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A fairly ordinary prose about a not-so-ordinary life, it feeds off an assortment of experiences, loiters off into poetic tangents and drops epiphanies as truth bombs.
A tale about the tribulations of a young woman that resonates with our times, but falters in form
Set in the volatile times of the 1980s — in the backdrop of communal tension between the Khasis and Bengalis — the novel begins on a highly promising note.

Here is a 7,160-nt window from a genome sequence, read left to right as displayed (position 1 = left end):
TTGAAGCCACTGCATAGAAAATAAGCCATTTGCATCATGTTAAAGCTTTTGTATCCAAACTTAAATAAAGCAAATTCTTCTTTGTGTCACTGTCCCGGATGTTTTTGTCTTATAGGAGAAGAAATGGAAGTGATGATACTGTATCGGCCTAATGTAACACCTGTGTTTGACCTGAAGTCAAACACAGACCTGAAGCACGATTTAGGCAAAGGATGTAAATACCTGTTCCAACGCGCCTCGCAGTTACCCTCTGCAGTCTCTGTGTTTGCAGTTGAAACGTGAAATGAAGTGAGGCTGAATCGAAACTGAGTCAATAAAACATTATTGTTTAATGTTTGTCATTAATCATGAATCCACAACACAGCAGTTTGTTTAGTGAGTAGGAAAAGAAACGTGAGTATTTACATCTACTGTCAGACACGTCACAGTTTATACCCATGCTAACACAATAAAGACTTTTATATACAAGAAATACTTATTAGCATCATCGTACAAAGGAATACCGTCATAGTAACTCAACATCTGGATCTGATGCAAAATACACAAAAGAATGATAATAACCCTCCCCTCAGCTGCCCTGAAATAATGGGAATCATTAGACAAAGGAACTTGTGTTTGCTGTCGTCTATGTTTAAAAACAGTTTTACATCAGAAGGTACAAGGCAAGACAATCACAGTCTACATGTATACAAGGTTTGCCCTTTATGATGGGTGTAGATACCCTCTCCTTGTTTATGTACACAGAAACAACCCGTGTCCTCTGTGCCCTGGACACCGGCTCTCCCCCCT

Nadia Murad’s life in captivity and after, and the violence she, and other Yazidis, endured at the hands of ISIS
As dementia claimed him, I lost the grandfather I would never know.
Next to him is Iran’s Supreme Leader Ali Khamenei, who, unlike Khomeini, smiles shyly and offers Pryce a cuddly “Father Christmas” look — which is a respite, and the beginning of all good things.
The Impossible Fairy Tale is inventive, but not completely satisfying.